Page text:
On appeal from Superior Court, Law Division, Middlesex County.
King, Havey and Muir. The opinion of the court was delivered by Muir, J.A.D.
Plaintiff appeals from a Law Division summary judgment dismissing his complaint on grounds the matter in dispute is required to be submitted to arbitration.
The facts are not in dispute. Defendant discharged plaintiff from its employ on September 6, 1984. Defendant at that time had a collective bargaining agreement with Local 560 of the International Brotherhood of Teamsters covering all its employees. The agreement provided for binding arbitration as a final step in all employee grievances. The Union filed for arbitration on the issue of plaintiff's discharge. Prior to the arbitration hearing, the parties settled. The settlement, in its pertinent aspects, provided:
(1) [Plaintiff] shall receive five hundred ($500) in full settlement of any and all claims against [Defendant] [;]
(2) [Defendant] will consider [plaintiff's] termination a resignation and [defendant] shall provide neutral recommendations to prospective employers[;]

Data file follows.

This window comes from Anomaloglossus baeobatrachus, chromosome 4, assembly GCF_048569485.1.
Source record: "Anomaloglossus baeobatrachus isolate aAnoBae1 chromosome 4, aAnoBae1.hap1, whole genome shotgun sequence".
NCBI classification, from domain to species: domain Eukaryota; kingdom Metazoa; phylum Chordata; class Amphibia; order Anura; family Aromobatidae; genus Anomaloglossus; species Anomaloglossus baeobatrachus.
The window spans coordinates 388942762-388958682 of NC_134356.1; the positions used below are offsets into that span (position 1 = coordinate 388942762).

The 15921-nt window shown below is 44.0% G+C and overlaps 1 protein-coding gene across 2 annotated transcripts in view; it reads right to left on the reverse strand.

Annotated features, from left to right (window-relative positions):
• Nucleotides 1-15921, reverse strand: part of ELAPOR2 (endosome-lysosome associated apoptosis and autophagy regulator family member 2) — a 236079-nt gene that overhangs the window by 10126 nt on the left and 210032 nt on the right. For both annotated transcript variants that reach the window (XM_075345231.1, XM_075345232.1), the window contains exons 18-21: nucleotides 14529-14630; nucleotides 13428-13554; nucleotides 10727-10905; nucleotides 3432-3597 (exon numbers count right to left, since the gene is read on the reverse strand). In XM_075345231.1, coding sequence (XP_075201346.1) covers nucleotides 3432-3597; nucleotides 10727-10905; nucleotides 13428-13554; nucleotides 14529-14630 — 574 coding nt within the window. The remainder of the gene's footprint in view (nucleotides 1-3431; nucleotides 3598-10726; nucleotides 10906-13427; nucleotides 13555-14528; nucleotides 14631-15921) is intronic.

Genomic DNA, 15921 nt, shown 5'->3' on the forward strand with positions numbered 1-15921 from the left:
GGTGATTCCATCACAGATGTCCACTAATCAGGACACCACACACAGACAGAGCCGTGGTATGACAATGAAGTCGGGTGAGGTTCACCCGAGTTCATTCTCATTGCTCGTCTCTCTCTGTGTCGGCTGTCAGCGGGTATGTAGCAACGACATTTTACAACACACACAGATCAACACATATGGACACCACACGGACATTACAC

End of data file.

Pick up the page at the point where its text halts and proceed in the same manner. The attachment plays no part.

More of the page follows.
(3) This agreement shall be deemed a general release between the parties.
On February 13, 1985, the Union filed a demand for arbitration on alleged failure of defendant to provide the neutral job references. The parties selected an arbitrator. Prior to hearing, the Union, at plaintiff's request, withdrew the arbitration demand.
Plaintiff then instituted this action relying on Section 301 of the Labor Management Relations Act of 1947, 29 U.S.C.A. § 185 (West 1978). Alleging breach of contract and infliction of emotional distress, plaintiff sought compensatory and punitive damages. He demanded a jury trial.
The trial judge concluded, on defendant's motion for summary judgment, that the settlement agreement flowed from the arbitrable dispute under the collective bargaining agreement and, as such, the resolution of any dispute under the settlement agreement had to be resolved in the arbitration forum.
The sole issue on this appeal is whether a prospective breach of the settlement agreement must be resolved by arbitration. We conclude that it must be, and affirm.
State courts have concurrent jurisdiction to resolve suits for violation of contracts between an employer and a labor union or one of its employees under § 301 of the Labor Management Relations Act. See Smith v. Evening News Assoc., 371 U.S. 195, 200, 83 S. Ct. 267, 270, 9 L. Ed. 2d 246, 251 (1962). State court jurisdiction, however, does ...